Why Facebook Shutting Down Its Old Facial Recognition System Doesn’t Matter


Meanwhile, Meta’s current privacy policies for VR devices leave plenty of room for the collection of personal, biological data that reaches beyond a user’s face. As Katitza Rodriguez, policy director for global privacy at the Electronic Frontier Foundation, noted, the language is “broad enough to encompass a wide range of potential data streams — which, even if not being collected today, could start being collected tomorrow without necessarily notifying users, securing additional consent, or amending the policy.”

By necessity, virtual reality hardware collects fundamentally different data about its users than social media platforms do. VR headsets can be taught to recognize a user’s voice, their veins, or the shading of their iris, or to capture metrics like heart rate, breath rate, and what causes their pupils to dilate. Facebook has filed patents concerning many of these data collection types, including one that would use things like your face, voice, or even your DNA to lock and unlock devices. Another would a consider a user’s “weight, force, pressure, heart rate, pressure rate, or EEG data” to create a VR avatar. Patents are often aspirational — covering potential use cases that never arise — but they can sometimes offer insight into a company’s future plans.

Meta’s current VR privacy policies do not specify all the types of data it collects about its users. The Oculus Privacy Settings, Oculus Privacy Policyand Supplemental Oculus Data Policy, which govern Meta’s current virtual reality offerings, provide some information about the broad categories of data that Oculus devices collect. But they all specify that their data fields (things like “the position of your headset, the speed of your controller and changes in your orientation like when you move your head”) are just examples within those categories, rather than a full enumeration of their contents.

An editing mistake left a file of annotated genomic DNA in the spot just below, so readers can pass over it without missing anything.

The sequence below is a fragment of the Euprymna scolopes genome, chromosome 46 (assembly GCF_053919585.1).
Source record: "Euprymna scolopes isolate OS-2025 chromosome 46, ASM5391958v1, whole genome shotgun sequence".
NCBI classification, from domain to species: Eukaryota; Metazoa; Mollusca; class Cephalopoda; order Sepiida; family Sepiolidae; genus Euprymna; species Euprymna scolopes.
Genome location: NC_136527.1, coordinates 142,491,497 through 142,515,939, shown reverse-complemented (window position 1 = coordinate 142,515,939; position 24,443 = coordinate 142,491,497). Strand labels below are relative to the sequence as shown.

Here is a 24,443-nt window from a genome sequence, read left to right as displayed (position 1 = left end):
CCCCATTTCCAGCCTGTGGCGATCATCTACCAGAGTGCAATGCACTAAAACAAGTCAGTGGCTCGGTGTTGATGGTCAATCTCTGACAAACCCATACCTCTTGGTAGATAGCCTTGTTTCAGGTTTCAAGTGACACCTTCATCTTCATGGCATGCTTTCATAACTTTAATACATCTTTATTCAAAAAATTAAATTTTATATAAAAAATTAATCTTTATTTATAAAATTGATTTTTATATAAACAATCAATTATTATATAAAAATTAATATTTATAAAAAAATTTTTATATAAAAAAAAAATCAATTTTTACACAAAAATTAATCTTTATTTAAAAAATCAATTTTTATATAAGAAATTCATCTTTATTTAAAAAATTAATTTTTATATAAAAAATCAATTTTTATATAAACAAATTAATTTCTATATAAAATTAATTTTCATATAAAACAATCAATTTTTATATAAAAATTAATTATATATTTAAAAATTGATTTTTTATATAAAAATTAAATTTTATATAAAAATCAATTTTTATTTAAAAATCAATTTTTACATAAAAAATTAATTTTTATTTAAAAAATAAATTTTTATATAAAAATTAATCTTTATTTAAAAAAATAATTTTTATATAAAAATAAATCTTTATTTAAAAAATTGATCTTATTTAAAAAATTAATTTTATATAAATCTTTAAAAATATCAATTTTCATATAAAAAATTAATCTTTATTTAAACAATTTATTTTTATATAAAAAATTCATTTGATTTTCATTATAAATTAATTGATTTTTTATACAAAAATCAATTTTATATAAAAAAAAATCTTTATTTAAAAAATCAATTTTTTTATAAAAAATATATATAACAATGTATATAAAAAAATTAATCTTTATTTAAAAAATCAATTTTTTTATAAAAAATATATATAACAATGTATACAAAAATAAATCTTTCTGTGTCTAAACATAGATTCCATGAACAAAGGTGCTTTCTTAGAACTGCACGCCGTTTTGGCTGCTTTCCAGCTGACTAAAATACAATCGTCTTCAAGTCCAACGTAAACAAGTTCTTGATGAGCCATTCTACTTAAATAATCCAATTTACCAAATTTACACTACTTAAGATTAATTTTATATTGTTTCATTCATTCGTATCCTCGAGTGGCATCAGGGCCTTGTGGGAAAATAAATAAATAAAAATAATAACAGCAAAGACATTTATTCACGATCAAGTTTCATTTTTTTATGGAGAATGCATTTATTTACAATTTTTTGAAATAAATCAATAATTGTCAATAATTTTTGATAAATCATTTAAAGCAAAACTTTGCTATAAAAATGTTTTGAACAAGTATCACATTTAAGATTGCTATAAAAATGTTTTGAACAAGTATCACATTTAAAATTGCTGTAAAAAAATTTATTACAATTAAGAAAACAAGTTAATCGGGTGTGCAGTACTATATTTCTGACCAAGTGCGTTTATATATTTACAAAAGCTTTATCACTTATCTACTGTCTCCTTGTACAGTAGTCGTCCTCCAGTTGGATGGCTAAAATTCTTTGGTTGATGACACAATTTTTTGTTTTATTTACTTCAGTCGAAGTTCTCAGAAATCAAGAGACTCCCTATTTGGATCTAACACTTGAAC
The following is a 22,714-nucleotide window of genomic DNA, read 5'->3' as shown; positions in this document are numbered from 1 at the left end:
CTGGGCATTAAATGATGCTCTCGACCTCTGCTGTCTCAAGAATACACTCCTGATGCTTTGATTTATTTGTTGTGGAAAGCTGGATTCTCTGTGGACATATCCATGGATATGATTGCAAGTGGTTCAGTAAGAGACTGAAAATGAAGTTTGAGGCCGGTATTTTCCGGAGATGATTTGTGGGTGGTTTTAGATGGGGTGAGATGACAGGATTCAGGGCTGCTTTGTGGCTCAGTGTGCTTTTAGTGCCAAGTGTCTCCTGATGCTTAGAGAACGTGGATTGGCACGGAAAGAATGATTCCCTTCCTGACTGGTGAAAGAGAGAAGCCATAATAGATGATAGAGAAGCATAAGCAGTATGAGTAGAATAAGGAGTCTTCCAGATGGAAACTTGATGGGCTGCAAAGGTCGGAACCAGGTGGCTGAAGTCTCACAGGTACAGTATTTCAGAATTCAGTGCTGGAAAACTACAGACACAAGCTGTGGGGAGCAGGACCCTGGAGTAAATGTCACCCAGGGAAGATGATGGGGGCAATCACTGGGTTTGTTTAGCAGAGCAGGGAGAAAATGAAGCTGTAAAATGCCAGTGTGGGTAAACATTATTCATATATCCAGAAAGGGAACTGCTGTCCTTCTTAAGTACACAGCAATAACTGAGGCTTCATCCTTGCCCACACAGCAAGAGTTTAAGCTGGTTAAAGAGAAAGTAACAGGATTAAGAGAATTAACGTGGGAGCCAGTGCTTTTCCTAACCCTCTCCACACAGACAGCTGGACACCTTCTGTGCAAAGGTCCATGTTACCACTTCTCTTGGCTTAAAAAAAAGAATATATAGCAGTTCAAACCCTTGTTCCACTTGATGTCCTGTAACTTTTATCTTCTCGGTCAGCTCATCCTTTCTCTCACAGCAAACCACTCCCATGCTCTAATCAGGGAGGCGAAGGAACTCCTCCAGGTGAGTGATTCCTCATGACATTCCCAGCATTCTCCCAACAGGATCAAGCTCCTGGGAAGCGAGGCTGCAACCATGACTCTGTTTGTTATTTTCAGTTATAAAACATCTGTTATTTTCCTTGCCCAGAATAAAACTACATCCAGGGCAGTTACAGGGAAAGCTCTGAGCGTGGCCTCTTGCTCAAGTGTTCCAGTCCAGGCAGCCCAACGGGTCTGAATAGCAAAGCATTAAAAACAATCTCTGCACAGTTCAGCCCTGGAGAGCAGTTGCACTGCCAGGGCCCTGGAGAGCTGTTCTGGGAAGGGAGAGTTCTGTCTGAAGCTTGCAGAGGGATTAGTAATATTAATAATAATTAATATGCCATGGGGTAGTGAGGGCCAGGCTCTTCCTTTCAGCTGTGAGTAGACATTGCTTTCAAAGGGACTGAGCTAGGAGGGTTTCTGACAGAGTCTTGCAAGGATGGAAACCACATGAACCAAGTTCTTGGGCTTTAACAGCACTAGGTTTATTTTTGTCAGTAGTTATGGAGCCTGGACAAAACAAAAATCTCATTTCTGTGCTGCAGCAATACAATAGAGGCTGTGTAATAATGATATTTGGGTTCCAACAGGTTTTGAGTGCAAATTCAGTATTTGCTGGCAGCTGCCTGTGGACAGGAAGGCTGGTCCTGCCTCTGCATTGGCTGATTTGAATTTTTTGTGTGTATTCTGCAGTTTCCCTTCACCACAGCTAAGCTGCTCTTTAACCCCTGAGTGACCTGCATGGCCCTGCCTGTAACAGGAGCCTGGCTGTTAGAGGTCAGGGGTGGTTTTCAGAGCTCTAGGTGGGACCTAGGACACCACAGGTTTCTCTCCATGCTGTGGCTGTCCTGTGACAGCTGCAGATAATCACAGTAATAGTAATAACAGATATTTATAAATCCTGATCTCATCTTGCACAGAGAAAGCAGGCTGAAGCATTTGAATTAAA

The examples given also do not convey the breadth of the categories they’re meant to represent. For example, the Oculus Privacy Policy states that Meta collects “information about your environment, physical movements, and dimensions when you use an XR device.” It then provides two examples of such collection: information about your VR play area and “technical information like your estimated hand size and hand movement.”

But “information about your environment, physical movements, and dimensions” could describe data points far beyond estimated hand size and game boundary — it also could include involuntary reaction metrics, like a flinch, or uniquely identifying movements, like a smile.

Meta twice declined to detail the types of data that its devices collect today and the types of data that it plans to collect in the future. It also declined to say whether it is currently collecting, or plans to collect, biometric information such as heart rate, breath rate, pupil dilation, iris recognition, voice identification, vein recognition, facial movements, or facial recognition. Instead, it pointed to the policies linked above, adding that “Oculus VR headsets currently do not process biometric data as defined under applicable law.” A company spokesperson declined to specify which laws Meta considers applicable. However, some 24 hours after publication of this story, the company told us that it does not “currently” collect the types of data detailed above, nor does it “currently” use facial recognition in its VR devices.

Meta did, however, offer additional information about how it uses personal data in advertising. The Supplemental Oculus Terms of Service say that Meta may use information about “actions [users] have taken in Oculus products” to serve them ads and sponsored content. Depending on how Oculus defines “action,” this language could allow it to target ads based on what makes us jump from fear, or makes our hearts flutter, or our hands sweaty.


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